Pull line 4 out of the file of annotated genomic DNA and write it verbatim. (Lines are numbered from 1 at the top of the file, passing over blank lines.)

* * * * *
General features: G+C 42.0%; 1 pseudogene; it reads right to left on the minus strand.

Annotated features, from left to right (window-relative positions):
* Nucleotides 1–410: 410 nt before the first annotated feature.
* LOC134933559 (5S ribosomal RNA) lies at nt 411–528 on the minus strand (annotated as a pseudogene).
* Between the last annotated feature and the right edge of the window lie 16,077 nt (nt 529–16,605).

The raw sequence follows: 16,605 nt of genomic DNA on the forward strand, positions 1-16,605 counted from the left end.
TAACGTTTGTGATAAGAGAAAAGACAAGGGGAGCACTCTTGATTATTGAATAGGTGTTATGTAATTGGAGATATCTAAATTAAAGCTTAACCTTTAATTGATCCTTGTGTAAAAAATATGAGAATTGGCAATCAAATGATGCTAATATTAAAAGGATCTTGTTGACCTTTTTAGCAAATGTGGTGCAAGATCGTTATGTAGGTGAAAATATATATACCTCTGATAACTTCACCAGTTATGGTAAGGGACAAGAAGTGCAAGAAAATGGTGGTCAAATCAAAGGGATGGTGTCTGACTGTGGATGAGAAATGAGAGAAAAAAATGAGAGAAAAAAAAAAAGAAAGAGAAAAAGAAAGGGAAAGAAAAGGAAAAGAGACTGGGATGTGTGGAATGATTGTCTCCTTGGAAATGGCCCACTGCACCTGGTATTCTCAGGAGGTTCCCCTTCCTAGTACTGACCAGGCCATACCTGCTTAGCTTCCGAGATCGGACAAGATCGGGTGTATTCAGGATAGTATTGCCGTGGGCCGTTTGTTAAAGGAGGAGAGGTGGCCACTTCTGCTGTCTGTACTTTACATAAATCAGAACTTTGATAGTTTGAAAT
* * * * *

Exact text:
* LOC134933559 (5S ribosomal RNA) lies at nt 411–528 on the minus strand (annotated as a pseudogene).